The Irish Buddhist: the Forgotten Monk who Faced Down the British Empire
Alicia Turner, Laurence Cox and Brian Bocking. Oxford University Press.
Ebook now out: March 31st 2020; hardcopy: April 20th 2020 (available for preorder)
The Irish Buddhist tells the story of U Dhammaloka, an extraordinary Irish emigrant, sailor, and hobo who became one of the first Western Buddhist monks and an anti-colonial activist in early twentieth-century Asia. Born in Dublin in the 1850s, Dhammaloka energetically challenged the values and power of the British Empire and scandalized the colonial establishment of the 1900s. He rallied Buddhists a dozen countries across Asia, set up schools, published on a grand scale, and defeated Christian missionaries—using Western atheist arguments. He was tried for sedition, tracked by police and intelligence services, and died at least twice. His story illuminates the forgotten margins and interstices of imperial power, the “plebeian cosmopolitanisms” of colonial Asia, and the complexities of anti-colonial and religious social movements.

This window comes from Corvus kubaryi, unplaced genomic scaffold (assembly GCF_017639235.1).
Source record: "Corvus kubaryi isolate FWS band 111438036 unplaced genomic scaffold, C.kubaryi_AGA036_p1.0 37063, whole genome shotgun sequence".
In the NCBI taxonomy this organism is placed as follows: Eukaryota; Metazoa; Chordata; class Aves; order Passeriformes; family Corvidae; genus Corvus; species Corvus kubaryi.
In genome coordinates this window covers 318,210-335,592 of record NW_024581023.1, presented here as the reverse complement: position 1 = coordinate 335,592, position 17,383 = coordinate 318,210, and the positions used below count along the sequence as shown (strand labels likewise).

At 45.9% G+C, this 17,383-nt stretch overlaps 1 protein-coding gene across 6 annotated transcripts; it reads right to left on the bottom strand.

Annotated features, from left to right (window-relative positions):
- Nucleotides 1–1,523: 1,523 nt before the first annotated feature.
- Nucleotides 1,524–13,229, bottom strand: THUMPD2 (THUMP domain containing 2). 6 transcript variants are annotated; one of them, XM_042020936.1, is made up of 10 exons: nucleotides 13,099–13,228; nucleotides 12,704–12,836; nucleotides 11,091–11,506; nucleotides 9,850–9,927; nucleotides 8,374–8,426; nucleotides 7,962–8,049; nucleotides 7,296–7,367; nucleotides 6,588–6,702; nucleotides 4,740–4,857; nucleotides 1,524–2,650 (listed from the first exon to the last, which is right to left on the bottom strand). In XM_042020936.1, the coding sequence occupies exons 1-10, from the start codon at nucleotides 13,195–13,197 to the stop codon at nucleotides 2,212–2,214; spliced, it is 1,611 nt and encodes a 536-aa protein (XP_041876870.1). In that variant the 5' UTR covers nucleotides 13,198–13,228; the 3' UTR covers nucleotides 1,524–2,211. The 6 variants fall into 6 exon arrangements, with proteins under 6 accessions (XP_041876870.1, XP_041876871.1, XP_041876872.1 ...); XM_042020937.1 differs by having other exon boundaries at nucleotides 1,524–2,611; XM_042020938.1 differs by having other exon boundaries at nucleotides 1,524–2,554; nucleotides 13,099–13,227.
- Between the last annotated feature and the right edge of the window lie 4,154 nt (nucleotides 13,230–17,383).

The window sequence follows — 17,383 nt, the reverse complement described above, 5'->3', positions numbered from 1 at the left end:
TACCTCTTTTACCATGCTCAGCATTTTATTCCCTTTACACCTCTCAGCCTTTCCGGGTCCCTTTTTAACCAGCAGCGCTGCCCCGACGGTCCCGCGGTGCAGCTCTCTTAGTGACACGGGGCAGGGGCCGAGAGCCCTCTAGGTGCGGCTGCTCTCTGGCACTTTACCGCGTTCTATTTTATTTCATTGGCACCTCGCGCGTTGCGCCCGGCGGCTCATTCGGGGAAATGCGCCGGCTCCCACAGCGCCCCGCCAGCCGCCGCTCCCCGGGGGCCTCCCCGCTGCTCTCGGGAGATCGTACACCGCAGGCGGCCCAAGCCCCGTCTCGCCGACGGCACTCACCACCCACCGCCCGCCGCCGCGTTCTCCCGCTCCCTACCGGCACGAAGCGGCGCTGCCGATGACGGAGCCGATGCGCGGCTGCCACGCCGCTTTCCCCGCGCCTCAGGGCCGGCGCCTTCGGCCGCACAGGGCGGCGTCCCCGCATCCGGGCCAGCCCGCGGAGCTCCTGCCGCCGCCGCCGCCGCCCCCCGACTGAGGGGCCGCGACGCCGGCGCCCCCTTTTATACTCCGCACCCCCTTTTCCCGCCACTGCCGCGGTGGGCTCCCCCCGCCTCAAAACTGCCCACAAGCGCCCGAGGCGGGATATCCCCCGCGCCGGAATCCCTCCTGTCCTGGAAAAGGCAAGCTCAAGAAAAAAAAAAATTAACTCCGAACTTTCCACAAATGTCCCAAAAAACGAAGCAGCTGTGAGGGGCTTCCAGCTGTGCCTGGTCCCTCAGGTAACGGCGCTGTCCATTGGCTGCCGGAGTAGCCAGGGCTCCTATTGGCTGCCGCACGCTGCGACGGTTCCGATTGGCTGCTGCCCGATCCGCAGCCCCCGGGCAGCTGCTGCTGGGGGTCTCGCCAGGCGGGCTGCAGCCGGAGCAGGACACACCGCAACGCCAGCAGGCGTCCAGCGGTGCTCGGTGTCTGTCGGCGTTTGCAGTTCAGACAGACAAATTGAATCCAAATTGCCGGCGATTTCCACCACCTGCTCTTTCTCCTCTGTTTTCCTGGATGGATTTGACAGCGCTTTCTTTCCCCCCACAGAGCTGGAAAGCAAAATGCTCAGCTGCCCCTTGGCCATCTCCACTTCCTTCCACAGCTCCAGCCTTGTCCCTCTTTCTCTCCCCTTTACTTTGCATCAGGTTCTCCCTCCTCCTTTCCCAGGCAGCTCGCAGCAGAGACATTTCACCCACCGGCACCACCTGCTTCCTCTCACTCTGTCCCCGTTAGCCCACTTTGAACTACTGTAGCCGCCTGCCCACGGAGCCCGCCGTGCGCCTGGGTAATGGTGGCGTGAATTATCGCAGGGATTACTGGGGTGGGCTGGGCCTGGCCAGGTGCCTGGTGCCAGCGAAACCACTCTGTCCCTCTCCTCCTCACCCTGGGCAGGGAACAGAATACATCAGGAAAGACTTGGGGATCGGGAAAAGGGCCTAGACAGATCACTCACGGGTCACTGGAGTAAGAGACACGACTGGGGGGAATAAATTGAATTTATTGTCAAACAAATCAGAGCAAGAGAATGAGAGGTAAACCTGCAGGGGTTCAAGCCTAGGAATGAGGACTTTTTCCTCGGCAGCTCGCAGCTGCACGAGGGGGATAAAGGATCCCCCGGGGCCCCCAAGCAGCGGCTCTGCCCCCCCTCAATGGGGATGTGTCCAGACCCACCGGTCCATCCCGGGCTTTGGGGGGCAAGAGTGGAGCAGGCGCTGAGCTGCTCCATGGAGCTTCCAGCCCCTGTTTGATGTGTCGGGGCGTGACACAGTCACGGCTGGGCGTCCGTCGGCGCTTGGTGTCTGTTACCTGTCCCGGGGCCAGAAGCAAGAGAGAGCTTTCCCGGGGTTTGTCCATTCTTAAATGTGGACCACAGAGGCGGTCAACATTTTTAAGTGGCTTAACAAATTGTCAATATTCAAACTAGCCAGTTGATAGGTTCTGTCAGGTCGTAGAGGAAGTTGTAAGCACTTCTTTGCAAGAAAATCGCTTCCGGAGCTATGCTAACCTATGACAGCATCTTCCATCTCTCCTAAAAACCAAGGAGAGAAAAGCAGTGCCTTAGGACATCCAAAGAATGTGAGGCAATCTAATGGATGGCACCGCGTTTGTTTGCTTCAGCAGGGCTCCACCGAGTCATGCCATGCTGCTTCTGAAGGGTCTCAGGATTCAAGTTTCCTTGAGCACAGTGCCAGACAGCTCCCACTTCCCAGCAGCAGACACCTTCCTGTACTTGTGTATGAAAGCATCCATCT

Too often, the story of the pan-Asian Buddhist revival movement and Buddhism’s remaking as a world religion has been told “from above,” highlighting scholarly writers, middle-class reformers, and ecclesiastical hierarchies. By turns fraught, hilarious, pioneering, and improbable, Dhammaloka’s adventures “from below” highlight the changing and contested meanings of religion as a mobilising force in colonial Asia. This story offers a window into many worlds of ethnic minorities and diasporas, transnational networks, poor whites, and social movements. Dhammaloka’s dramatic life rewrites the previously accepted story of how Buddhism became a modern global religion, and provokes us to think about the “lost futures” of Asian decolonisation.
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All the best,
Associate professor of sociology, National University of Ireland Maynooth
Chercheur associé, Fondation maison des sciences de l’homme, Paris